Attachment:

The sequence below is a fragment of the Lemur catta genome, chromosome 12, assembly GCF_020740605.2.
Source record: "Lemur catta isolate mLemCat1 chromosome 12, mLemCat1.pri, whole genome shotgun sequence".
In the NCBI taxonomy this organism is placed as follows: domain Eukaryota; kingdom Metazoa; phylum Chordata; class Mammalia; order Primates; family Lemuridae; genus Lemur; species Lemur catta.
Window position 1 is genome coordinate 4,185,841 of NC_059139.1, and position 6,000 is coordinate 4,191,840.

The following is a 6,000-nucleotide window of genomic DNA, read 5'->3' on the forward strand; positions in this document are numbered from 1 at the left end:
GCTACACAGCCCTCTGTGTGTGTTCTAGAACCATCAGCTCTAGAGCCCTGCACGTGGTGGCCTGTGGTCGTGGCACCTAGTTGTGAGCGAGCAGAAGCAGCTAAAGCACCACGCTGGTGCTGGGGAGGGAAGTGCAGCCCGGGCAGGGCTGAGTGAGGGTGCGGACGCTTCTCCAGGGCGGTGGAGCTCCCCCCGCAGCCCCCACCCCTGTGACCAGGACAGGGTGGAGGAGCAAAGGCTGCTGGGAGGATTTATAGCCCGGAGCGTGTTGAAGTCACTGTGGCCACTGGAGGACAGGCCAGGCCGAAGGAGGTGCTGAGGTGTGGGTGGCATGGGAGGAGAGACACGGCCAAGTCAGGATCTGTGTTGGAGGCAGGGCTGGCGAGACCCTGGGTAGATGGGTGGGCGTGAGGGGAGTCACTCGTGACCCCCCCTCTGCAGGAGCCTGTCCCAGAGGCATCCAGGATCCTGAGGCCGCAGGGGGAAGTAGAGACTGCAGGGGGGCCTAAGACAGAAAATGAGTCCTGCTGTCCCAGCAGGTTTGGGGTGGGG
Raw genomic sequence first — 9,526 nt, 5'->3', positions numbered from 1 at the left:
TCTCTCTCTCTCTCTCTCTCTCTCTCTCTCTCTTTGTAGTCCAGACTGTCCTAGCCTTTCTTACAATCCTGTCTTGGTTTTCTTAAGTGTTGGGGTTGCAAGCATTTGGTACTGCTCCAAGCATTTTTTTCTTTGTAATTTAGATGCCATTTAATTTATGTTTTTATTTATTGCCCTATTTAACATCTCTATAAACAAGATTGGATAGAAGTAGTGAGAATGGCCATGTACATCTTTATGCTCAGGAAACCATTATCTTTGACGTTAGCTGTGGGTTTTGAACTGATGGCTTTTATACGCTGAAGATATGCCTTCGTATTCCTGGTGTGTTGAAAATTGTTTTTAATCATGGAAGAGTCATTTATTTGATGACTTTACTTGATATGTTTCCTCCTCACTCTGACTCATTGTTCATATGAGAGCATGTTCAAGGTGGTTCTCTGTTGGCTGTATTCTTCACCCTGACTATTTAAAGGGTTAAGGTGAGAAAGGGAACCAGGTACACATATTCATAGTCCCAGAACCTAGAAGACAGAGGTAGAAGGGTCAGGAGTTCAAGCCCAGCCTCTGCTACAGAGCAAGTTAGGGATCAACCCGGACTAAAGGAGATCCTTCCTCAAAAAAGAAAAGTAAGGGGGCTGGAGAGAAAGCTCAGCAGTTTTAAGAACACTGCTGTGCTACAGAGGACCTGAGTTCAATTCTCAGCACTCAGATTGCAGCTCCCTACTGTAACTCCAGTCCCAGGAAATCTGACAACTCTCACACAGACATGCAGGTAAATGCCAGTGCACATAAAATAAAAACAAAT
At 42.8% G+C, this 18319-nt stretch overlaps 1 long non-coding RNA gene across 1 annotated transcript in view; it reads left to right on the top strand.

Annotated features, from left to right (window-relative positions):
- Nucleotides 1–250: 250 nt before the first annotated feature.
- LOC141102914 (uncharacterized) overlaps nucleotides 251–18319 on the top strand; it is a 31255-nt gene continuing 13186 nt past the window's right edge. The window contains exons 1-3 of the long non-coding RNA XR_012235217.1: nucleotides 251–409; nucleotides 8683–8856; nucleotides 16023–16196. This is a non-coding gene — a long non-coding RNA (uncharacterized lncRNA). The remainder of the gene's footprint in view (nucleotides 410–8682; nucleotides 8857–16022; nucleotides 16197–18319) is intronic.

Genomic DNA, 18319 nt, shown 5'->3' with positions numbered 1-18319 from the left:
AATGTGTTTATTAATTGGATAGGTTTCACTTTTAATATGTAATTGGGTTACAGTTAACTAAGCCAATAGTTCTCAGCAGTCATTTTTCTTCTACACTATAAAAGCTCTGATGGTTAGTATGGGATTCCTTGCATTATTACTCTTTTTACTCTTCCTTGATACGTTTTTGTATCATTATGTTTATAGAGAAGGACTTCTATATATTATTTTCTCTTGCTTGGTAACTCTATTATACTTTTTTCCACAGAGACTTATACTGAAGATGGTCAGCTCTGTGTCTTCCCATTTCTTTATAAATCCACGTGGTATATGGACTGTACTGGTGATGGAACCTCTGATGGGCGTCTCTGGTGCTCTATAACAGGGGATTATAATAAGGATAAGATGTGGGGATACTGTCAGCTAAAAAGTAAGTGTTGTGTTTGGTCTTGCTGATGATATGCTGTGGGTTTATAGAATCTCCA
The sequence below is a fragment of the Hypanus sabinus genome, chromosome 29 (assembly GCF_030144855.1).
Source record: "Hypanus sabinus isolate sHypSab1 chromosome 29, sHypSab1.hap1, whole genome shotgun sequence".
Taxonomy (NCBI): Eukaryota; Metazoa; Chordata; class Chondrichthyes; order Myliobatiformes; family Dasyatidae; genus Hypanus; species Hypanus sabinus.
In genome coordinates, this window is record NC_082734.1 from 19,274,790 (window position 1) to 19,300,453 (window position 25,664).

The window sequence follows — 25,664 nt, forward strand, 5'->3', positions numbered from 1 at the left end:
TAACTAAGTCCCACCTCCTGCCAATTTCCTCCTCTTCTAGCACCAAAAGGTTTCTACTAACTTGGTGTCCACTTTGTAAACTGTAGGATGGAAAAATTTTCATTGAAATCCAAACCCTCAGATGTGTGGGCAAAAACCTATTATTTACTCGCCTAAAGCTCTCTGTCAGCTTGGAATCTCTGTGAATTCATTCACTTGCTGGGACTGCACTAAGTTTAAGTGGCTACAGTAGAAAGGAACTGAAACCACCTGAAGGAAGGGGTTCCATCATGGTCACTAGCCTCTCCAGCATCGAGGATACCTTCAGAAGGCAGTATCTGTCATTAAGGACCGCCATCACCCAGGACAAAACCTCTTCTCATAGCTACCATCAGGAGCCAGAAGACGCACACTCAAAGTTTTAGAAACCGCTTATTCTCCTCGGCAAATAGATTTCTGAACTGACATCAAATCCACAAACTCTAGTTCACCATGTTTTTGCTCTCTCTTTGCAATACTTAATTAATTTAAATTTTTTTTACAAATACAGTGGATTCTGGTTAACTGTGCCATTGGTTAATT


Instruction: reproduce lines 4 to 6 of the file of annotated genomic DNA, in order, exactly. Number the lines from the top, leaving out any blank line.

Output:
Window position 1 is genome coordinate 4,185,841 of NC_059139.1, and position 6,000 is coordinate 4,191,840.

The following is a 6,000-nucleotide window of genomic DNA, read 5'->3' on the forward strand; positions in this document are numbered from 1 at the left end:
GCTACACAGCCCTCTGTGTGTGTTCTAGAACCATCAGCTCTAGAGCCCTGCACGTGGTGGCCTGTGGTCGTGGCACCTAGTTGTGAGCGAGCAGAAGCAGCTAAAGCACCACGCTGGTGCTGGGGAGGGAAGTGCAGCCCGGGCAGGGCTGAGTGAGGGTGCGGACGCTTCTCCAGGGCGGTGGAGCTCCCCCCGCAGCCCCCACCCCTGTGACCAGGACAGGGTGGAGGAGCAAAGGCTGCTGGGAGGATTTATAGCCCGGAGCGTGTTGAAGTCACTGTGGCCACTGGAGGACAGGCCAGGCCGAAGGAGGTGCTGAGGTGTGGGTGGCATGGGAGGAGAGACACGGCCAAGTCAGGATCTGTGTTGGAGGCAGGGCTGGCGAGACCCTGGGTAGATGGGTGGGCGTGAGGGGAGTCACTCGTGACCCCCCCTCTGCAGGAGCCTGTCCCAGAGGCATCCAGGATCCTGAGGCCGCAGGGGGAAGTAGAGACTGCAGGGGGGCCTAAGACAGAAAATGAGTCCTGCTGTCCCAGCAGGTTTGGGGTGGGG